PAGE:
Pages: 167-183 | Published: 3/1984 | DOI: 10.1111/j.1540-6261.1984.tb03866.x | Cited by: 2
D. J. ASHTON, D. R. ATKINS
There is a natural separation between production decisions affecting the firm as a whole and individual decisions by each shareholder about his portfolio of securities. The end result of these two types of decisions is normally referred to as a productive exchange equilibrium. At such an equilibrium, no individual wants to adjust his portfolio and no firm can muster majority support for a change in its production plans. This paper presents a partial theory of takeover bids in that it examines the role of a takeover bid as a mechanism by which a simultaneous change in shareholdings and production plans can be achieved. This enables a new production exchange equilibrium to be reached which is preferred by a majority of the shareholders but which is inaccessible without a contingent contract in the form of a takeover bid.
Pages: 185-192 | Published: 3/1984 | DOI: 10.1111/j.1540-6261.1984.tb03867.x | Cited by: 71
ANGEL BERGES, JOHN J. McCONNELL, GARY G. SCHLARBAUM
A number of investigators have reported that January stock returns in the U.S. exceed returns for other months of the year. This paper documents a similar finding for Canadian stocks over the period 1951–1980. However, Canada did not introduce a capital gains tax until 1973 and the paper reports that January returns in Canada exceed returns for other months of the year before and after this date. Thus, these data do not support the tax‐loss‐selling‐pressure hypothesis as the entire explanation for the turn‐of‐the‐year effect in stock returns, nor, by implication, do they support the tax‐loss‐selling‐pressure hypothesis as the complete explanation for the “small firm” effect in U.S. stocks returns.
Pages: 193-206 | Published: 3/1984 | DOI: 10.1111/j.1540-6261.1984.tb03868.x | Cited by: 10
This paper analyzes the economic role of commodity bonds by examining the nature of the demand for these securities. I show that while commodity bonds protect against relative price changes, they do so by introducing variability into the future real income stream. This variability limits the desirability of using commodity bonds to provide “price insurance” for future consumption. However, this variability may allow commodity bonds to hedge risks to consumption caused by stochastic changes in income. The analysis also suggests that it is this “income insurance” rather than “price insurance” that is important in hedging risks to future consumption.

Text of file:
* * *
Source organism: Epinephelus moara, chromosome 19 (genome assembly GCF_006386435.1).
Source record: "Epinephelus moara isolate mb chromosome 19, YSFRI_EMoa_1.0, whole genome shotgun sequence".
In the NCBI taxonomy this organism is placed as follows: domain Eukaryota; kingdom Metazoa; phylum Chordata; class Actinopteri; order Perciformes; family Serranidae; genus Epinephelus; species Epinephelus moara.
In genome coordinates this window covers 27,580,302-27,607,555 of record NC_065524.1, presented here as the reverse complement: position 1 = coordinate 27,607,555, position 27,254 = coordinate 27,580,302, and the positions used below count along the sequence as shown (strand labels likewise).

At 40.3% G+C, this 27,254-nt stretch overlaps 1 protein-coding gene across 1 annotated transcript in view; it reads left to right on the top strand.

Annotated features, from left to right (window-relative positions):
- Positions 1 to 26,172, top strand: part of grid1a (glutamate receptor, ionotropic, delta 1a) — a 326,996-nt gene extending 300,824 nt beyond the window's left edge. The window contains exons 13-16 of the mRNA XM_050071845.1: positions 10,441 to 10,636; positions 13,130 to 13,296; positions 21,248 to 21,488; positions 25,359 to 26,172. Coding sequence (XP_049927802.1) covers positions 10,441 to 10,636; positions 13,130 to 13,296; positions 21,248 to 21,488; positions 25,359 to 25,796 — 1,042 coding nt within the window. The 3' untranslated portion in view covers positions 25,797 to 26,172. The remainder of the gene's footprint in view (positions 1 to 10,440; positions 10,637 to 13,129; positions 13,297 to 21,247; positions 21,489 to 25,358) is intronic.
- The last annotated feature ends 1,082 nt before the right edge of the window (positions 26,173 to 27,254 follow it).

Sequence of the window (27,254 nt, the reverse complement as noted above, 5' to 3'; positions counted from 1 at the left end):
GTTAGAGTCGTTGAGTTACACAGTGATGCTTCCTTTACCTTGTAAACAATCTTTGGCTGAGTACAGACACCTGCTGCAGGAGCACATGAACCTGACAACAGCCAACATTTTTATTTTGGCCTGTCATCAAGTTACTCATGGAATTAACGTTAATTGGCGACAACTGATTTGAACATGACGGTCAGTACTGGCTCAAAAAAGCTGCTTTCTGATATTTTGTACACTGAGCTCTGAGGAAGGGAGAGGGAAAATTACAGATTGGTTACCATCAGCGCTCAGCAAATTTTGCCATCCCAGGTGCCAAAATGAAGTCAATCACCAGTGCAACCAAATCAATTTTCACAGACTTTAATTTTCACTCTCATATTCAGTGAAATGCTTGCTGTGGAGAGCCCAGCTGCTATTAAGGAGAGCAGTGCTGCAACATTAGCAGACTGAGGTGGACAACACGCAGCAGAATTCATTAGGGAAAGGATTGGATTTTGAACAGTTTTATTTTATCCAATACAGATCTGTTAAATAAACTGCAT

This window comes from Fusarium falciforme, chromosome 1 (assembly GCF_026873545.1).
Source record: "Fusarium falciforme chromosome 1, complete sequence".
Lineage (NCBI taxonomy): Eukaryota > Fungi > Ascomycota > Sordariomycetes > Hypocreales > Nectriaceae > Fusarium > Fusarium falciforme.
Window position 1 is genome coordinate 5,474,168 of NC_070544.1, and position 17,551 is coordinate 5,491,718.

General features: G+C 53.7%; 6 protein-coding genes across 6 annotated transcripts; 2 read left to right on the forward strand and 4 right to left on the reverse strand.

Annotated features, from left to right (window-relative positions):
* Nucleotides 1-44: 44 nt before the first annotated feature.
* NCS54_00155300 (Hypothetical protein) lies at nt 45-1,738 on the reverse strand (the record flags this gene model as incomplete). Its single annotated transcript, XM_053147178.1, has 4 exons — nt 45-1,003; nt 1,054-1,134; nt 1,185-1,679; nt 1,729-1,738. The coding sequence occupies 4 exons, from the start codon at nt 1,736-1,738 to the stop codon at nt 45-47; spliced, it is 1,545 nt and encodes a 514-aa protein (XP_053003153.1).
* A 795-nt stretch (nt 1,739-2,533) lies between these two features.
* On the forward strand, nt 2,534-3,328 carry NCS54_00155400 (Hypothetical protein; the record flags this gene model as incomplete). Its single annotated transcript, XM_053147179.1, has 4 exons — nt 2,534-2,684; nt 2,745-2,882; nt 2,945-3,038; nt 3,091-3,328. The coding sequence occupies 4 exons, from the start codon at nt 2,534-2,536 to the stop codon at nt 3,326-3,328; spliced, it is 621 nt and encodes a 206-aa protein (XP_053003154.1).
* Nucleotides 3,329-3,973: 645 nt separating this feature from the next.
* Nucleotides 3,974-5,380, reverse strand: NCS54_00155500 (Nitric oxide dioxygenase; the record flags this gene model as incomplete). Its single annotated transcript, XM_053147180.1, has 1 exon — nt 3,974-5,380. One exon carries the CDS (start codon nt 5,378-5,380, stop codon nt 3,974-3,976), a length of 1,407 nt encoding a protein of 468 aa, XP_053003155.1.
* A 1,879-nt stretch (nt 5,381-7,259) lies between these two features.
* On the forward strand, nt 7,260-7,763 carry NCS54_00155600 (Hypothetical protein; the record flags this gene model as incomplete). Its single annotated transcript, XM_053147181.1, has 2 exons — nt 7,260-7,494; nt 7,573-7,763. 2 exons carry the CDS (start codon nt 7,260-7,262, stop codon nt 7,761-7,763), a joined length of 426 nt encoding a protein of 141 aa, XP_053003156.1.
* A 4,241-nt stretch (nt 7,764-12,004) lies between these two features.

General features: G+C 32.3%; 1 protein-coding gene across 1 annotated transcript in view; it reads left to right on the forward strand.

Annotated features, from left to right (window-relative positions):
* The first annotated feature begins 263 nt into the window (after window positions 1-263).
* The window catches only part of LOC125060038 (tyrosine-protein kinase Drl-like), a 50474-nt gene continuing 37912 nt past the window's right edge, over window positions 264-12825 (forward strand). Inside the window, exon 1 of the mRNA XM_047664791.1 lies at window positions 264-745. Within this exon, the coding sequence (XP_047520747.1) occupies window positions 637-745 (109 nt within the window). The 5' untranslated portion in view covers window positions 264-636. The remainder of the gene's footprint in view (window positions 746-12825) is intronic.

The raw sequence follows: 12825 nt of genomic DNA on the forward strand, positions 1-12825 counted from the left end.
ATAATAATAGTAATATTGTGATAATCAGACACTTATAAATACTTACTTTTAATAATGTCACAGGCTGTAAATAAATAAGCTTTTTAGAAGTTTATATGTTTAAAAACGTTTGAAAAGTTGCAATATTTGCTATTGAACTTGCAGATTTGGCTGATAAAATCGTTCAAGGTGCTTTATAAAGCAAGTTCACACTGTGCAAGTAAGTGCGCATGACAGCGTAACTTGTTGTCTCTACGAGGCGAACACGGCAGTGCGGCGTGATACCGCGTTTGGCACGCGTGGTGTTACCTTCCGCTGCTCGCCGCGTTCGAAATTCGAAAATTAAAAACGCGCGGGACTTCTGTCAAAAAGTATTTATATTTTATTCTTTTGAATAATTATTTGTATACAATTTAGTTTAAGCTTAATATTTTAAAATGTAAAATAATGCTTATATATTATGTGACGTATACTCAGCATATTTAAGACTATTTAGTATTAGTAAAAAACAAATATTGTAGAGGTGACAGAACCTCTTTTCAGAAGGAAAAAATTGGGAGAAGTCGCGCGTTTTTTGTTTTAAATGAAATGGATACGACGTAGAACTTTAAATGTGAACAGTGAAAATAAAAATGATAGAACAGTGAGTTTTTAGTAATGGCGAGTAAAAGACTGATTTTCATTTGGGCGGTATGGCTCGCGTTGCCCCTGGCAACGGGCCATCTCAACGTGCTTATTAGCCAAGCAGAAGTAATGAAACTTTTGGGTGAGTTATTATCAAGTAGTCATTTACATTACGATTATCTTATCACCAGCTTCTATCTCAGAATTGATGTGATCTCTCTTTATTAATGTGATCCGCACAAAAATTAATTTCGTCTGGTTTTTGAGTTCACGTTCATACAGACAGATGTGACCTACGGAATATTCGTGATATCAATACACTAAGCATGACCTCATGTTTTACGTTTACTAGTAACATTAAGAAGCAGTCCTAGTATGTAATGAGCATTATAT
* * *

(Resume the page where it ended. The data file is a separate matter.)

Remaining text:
Pages: 207-228 | Published: 3/1984 | DOI: 10.1111/j.1540-6261.1984.tb03869.x | Cited by: 52
R. C. STAPLETON, M. G. SUBRAHMANYAM
There are several examples in the literature of contingent claims whose payoffs depend on the outcomes of two or more stochastic variables. Familiar cases of such claims include options on a portfolio of options, options whose exercise price is stochastic, and options to exchange one asset for another. This paper derives risk neutral valuation relationships (RNVRs) in a discrete time setting that facilitate the pricing of such complex contingent claims in two specific cases: joint lognormally distributed underlying variables and constant proportional risk aversion on the part of investors, and joint normally distributed underlying variables and constant absolute risk aversion preferences, respectively. This methodology is then applied to the valuation of several interesting complex contingent claims such as multiperiod bonds, multicurrency option bonds, and investment options.
Pages: 229-238 | Published: 3/1984 | DOI: 10.1111/j.1540-6261.1984.tb03870.x | Cited by: 27
RAM T. S. RAMAKRISHNAN, ANJAN V. THAKOR